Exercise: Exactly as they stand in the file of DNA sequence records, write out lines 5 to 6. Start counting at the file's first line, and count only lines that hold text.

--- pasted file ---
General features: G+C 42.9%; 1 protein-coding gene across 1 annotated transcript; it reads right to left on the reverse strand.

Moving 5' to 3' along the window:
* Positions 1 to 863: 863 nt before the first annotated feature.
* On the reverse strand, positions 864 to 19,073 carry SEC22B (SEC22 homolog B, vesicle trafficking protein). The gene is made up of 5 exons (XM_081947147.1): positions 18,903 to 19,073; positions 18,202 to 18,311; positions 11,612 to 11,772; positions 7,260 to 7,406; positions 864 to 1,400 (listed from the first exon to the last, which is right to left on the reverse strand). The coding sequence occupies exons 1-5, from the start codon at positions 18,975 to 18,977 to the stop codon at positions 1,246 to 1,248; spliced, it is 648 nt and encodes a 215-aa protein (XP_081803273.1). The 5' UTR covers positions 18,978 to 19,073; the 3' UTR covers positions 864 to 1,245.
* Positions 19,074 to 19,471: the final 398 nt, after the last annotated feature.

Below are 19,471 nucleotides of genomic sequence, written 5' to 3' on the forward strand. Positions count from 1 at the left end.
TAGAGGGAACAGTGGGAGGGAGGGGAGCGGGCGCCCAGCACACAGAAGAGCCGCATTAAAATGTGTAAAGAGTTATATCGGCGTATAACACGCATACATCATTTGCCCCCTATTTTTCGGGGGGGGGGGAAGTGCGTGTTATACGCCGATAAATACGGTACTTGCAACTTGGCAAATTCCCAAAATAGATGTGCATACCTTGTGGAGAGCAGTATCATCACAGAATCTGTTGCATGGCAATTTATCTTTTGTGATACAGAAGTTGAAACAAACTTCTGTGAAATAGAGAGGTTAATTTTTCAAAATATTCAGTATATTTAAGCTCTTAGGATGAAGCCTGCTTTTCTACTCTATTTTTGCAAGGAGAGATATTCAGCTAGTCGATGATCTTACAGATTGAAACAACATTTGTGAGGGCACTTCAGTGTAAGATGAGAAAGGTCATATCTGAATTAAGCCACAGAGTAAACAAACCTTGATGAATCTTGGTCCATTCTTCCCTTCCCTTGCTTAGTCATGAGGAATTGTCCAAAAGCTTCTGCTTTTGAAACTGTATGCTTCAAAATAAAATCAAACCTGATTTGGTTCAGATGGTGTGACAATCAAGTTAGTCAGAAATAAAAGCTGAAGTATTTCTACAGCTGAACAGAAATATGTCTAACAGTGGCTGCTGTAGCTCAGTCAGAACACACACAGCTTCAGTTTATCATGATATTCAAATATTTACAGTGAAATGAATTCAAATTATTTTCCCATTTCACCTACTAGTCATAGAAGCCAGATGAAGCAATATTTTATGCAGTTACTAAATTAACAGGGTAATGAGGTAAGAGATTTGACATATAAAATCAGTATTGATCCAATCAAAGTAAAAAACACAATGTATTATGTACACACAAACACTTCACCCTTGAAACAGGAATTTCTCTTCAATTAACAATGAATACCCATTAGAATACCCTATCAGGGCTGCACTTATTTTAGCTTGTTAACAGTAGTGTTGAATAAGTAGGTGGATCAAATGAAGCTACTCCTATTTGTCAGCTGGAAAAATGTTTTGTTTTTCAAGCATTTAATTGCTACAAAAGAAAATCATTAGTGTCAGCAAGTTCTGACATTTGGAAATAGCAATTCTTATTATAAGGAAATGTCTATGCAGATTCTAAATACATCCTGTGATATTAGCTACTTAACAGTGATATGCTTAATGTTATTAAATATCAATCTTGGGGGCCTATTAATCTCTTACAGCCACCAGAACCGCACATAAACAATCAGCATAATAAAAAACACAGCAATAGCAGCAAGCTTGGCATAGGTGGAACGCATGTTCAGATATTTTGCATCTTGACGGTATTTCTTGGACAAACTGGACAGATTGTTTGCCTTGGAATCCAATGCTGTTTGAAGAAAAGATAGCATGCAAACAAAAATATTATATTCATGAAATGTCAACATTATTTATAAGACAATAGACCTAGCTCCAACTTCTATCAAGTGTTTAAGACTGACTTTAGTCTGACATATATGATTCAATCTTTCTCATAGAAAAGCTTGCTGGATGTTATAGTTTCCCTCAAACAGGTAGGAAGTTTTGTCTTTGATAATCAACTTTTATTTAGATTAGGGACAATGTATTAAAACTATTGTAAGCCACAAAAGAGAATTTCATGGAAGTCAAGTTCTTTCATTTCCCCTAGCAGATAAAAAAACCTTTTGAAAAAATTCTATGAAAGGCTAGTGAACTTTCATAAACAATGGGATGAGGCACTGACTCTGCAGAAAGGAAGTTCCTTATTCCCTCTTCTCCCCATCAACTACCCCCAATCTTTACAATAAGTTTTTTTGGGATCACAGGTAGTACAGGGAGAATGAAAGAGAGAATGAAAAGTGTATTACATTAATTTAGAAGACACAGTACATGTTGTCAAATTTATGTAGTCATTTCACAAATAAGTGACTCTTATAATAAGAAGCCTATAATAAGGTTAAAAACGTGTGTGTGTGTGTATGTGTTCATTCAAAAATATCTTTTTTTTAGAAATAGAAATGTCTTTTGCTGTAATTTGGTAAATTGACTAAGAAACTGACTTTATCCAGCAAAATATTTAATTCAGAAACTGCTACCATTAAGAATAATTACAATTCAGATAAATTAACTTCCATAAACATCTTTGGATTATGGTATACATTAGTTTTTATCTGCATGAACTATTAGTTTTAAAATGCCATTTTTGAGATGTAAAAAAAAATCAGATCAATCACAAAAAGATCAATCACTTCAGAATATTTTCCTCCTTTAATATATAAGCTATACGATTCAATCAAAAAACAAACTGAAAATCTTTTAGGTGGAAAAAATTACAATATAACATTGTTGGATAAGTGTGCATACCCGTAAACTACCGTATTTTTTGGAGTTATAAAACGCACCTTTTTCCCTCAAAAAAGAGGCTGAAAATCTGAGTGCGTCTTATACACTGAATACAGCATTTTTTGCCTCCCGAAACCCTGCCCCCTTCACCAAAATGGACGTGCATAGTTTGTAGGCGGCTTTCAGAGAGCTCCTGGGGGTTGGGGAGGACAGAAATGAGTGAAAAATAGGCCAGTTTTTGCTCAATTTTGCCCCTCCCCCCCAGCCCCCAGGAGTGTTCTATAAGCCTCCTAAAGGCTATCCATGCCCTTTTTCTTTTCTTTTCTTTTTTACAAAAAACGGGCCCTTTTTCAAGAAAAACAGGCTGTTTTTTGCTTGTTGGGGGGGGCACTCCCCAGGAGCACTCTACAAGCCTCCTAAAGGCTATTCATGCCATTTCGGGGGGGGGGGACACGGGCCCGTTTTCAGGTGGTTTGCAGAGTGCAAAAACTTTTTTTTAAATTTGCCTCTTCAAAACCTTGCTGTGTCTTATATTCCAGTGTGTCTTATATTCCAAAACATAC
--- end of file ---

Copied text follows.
* Positions 19,074 to 19,471: the final 398 nt, after the last annotated feature.

Below are 19,471 nucleotides of genomic sequence, written 5' to 3' on the forward strand. Positions count from 1 at the left end.